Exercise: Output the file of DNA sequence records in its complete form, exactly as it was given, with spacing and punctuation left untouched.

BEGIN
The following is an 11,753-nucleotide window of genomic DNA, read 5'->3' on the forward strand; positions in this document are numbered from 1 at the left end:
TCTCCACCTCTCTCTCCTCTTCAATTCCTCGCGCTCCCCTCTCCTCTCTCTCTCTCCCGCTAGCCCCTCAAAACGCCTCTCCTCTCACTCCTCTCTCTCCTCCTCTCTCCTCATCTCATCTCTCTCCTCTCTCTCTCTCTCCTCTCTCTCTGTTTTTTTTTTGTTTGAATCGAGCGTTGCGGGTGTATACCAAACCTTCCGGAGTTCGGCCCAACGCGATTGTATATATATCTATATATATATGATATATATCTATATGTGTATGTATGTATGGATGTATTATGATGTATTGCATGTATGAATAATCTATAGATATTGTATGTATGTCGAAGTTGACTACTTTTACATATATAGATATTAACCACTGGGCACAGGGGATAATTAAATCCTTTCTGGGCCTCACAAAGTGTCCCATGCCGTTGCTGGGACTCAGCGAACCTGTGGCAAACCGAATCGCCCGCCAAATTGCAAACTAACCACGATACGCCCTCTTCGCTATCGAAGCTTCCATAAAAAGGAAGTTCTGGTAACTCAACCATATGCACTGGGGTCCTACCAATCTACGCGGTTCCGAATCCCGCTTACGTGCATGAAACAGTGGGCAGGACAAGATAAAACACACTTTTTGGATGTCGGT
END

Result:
The following is an 11,753-nucleotide window of genomic DNA, read 5'->3' on the forward strand; positions in this document are numbered from 1 at the left end:
TCTCCACCTCTCTCTCCTCTTCAATTCCTCGCGCTCCCCTCTCCTCTCTCTCTCTCCCGCTAGCCCCTCAAAACGCCTCTCCTCTCACTCCTCTCTCTCCTCCTCTCTCCTCATCTCATCTCTCTCCTCTCTCTCTCTCTCCTCTCTCTCTGTTTTTTTTTTGTTTGAATCGAGCGTTGCGGGTGTATACCAAACCTTCCGGAGTTCGGCCCAACGCGATTGTATATATATCTATATATATATGATATATATCTATATGTGTATGTATGTATGGATGTATTATGATGTATTGCATGTATGAATAATCTATAGATATTGTATGTATGTCGAAGTTGACTACTTTTACATATATAGATATTAACCACTGGGCACAGGGGATAATTAAATCCTTTCTGGGCCTCACAAAGTGTCCCATGCCGTTGCTGGGACTCAGCGAACCTGTGGCAAACCGAATCGCCCGCCAAATTGCAAACTAACCACGATACGCCCTCTTCGCTATCGAAGCTTCCATAAAAAGGAAGTTCTGGTAACTCAACCATATGCACTGGGGTCCTACCAATCTACGCGGTTCCGAATCCCGCTTACGTGCATGAAACAGTGGGCAGGACAAGATAAAACACACTTTTTGGATGTCGGT